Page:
Three Wasco State Prison inmates were recently convicted in the brutal 2009 death of a fellow inmate named Jerry Crook.
Ryan Cupelli and Gilbert Newsome were both convicted of second-degree murder April 5. Cupelli, who already had one strike, is looking at 30 years to life. Newsome will face 15 years to life. And Jacob Lee, who was found guilty of voluntary manslaughter, could get up to 12 years.
Sentencing is scheduled for June 20.
So, three inmates got longer sentences and a career burglar, ironically named Crook, is dead.
Some of you might think of this as poetic justice — the trash taking out the trash. Wrong. Jerry Crook, who I knew as David Jacobson, wasn’t trash. He wasn't a Boy Scout by any stretch of the imagination. But he wasn't trash. He was a kind, gentle person who didn't deserve to die as he did.
Don’t worry, this isn't a "hug a thug" diatribe. It’s just a reminder that good people can sometimes come in very flawed packages.
I first met Jacobson in early 2008. He’d just gotten out of prison and was concerned with how Kern County sheriff’s officials were treating feral cats at Lerdo jail. I was impressed by how this soft-spoken career criminal had immersed himself in learning about best practices of cat colony care.
I thought he made a good case for trap/neuter/release being both more cost-effective and humane than periodic mass roundups ending in mass euthanasia.
He’d even enlisted the aid of Alley Cat Allies and Little Lotus Hearts, a Buddhist organization in New York focused on animal rights, and persuaded them to contact the Sheriff’s Office to plead for better treatment of the jail cats.
He was not your usual drug addict-thief.
After the story ran in March 2008, Jacobson stopped by my office maybe three or four times to say hello and let me know how his life was going. He was never pushy or threatening. He was friendly and kind of sad. I knew he’d spent much of his adult life in prison and figured I was one of the only people he knew in the “straight” world.
He’d also maintained a friendship with attorney Arturo Revelo, who’d represented him on a drug case in 2006. Revelo helped Jacobson get into a rehab program, where he became a cook.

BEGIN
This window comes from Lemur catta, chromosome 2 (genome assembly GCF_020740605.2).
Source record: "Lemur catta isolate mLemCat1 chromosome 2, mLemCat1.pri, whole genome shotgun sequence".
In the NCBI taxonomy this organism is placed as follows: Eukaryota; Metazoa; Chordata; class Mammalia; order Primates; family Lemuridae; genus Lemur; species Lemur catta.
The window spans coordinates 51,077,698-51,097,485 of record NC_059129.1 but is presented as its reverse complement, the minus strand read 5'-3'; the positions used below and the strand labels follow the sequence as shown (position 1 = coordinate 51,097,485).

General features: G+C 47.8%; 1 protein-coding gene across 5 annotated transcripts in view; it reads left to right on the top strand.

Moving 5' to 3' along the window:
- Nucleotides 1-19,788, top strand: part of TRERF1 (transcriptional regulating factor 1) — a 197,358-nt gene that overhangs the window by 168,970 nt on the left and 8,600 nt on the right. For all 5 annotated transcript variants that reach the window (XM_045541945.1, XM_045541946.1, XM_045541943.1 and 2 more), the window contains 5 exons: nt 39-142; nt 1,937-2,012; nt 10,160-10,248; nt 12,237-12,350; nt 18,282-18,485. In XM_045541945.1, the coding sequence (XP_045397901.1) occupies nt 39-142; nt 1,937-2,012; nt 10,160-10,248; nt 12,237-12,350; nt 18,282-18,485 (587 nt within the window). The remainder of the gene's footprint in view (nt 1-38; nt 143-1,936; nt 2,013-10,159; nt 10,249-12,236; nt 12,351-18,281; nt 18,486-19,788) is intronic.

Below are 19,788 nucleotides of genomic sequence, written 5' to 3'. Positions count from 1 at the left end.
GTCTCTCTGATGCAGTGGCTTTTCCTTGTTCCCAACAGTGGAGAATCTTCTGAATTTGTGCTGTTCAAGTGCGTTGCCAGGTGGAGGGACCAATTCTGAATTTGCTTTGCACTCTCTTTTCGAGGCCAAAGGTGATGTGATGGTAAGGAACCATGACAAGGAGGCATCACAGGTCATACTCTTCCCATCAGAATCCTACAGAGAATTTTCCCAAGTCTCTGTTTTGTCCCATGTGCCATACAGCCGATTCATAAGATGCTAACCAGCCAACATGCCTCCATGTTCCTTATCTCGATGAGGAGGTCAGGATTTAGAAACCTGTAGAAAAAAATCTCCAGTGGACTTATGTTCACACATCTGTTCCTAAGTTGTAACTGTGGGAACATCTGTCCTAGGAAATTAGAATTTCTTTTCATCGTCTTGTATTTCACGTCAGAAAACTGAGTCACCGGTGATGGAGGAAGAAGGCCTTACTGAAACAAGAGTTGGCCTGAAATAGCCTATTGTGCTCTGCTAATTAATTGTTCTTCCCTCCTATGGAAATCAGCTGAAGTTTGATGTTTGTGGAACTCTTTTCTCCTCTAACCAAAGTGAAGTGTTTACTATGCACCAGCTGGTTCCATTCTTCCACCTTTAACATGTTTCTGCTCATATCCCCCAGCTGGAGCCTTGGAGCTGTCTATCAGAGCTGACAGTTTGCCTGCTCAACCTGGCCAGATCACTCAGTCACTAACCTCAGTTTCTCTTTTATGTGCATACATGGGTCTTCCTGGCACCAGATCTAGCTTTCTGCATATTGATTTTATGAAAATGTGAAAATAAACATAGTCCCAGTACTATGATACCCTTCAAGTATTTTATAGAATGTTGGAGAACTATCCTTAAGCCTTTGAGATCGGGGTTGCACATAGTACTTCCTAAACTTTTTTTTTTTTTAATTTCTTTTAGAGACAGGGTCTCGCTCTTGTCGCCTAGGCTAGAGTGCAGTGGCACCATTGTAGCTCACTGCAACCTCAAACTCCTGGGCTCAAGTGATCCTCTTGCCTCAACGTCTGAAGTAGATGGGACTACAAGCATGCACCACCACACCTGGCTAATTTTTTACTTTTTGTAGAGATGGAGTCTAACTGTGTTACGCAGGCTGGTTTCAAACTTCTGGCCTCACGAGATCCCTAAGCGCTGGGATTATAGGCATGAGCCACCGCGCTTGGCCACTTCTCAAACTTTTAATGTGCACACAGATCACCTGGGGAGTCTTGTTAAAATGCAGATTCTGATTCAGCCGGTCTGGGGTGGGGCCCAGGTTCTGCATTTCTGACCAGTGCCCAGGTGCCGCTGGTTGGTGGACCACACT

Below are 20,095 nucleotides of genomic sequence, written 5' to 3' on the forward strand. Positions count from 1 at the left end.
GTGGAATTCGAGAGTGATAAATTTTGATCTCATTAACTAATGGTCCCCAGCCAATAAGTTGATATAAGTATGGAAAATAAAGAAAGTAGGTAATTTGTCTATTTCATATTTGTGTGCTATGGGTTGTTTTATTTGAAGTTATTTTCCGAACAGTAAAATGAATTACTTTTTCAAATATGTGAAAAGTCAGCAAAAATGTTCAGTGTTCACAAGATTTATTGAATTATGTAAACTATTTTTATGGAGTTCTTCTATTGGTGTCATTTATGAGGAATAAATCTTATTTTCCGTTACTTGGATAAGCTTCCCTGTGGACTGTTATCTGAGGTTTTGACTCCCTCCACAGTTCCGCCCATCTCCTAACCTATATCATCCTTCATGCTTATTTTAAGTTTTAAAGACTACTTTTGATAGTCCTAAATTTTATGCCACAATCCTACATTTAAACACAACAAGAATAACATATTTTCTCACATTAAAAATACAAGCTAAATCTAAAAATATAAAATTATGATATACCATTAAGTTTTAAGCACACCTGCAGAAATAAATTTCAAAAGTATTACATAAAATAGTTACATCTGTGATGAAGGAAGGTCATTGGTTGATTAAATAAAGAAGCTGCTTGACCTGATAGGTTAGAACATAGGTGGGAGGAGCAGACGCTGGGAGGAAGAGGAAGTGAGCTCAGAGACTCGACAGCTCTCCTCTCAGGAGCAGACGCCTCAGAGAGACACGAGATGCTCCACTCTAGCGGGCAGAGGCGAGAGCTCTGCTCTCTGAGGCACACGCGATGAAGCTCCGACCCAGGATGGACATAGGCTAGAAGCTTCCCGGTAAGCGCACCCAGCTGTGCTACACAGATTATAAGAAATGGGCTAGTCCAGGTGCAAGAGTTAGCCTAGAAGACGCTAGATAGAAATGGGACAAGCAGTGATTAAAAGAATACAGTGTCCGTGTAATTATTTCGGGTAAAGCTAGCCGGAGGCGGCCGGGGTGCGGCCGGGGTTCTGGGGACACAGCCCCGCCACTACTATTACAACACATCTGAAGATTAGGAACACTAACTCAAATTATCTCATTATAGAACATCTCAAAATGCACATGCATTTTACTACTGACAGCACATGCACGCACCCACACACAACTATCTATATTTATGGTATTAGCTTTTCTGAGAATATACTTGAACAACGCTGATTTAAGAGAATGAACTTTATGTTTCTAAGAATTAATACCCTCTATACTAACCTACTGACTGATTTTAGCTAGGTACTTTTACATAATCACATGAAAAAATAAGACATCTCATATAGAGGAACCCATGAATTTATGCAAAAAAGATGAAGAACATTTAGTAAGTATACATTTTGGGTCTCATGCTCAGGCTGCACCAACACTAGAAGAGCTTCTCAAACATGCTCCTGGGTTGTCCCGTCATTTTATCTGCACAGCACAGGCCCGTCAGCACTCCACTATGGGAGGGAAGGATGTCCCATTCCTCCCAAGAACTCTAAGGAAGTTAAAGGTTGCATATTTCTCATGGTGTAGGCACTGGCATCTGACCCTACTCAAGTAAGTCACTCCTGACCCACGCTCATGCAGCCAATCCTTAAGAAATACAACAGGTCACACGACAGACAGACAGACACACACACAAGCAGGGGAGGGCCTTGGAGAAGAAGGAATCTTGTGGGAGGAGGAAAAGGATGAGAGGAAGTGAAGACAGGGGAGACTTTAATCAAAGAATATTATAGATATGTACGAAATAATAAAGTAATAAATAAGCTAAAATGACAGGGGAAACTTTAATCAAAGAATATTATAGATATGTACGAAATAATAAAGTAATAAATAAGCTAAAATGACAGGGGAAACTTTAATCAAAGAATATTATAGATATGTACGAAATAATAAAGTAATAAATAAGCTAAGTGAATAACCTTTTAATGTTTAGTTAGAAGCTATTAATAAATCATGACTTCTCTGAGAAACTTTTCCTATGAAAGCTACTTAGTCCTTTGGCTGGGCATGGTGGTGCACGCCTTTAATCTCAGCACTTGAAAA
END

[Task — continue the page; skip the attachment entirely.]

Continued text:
“He was doing great. He’d gained weight, he bought a motorcycle and he had a little Chihuahua named Taco.”
The two would go to lunch every once in a while and, sometimes Jacobson even paid, Revelo said.
Then the economy tanked, money for the rehab dried up and Jacobson was in the cold. He developed emphysema, Revelo said. It was so bad, he broke several ribs in coughing fits. Revelo would sometimes give him money.
Then he learned Jacobson had reverted to his old ways and burglarized a building. He got six years in prison.
“I was really pissed at the time and frustrated,” Revelo said. “I didn’t go see him.”
Jacobson’s first day in Wasco was July 31, 2009. It was also his last.
As Jacobson, by now very frail, was carrying his bedroll, Lee attacked him from behind, knocking him down.
Cupelli and Newsome took over from there, kicking and stomping Jacobson. Grisly photos show a boot sole imprinted on the side of Jacobson’s bloody head.
Witnesses said Jacobson put up his hand and begged, “Please don’t! I don’t even know you guys!”
Jacobson’s skull was crushed and his back broken in four places, said Deputy District Attorney David Wolf, who won convictions against all three.
Jacobson went into a coma and died Oct. 3, 2009.
Wolf couldn’t prove motive, but rumor was the assailants, drunk on “pruno,” thought he was someone else, a snitch.
It was a tragedy all around.
For a very brief time, though, life had warmed a little for Jacobson.
After my 2008 article was published, his sister, Barbara Abell, of Maryland, tracked him down. She’d been looking for him for more than 20 years after a falling out they’d had when he stole her car and her wedding rings.
They reconnected and Abell at last had a chance to tell him she didn’t care about those things, she just wanted her little brother back in her life.
“He was an adorable child,” Abell recalled. “And so easy with people. But he was always sad. A sad little charmer.”
There were four siblings in all. Abell said her mother gave the oldest three to foster care when Jacobson was about 10 in order to care for the youngest, who was disabled.
Jacobson was a gentle boy who always loved animals, she recalled. “He just couldn’t keep his hands off other people’s things. He was missing something.”
Then, whatever he stole he’d either give away or sell to buy food for stray animals.
The last conversation she had with him was 4th of July 2009. Then nothing until she learned of his death in early 2010.
She understood that Jacobson’s crimes were what landed him in the path of Cupelli, Newsome and Lee, and she didn’t make excuses for him.
“But he didn’t deserve what he got, not if you added up everything he ever stole, he didn’t deserve that.”
Jacobson once told me why he cared so much about the Lerdo cats.
"You can't turn your back on them, not if you're human at all,” he said back in 2008.
I’d say the same goes for him.
Contact Californian columnist Lois Henry at 395-7373 or email@example.com. Her work appears on Sundays and Wednesdays; the views expressed are her own.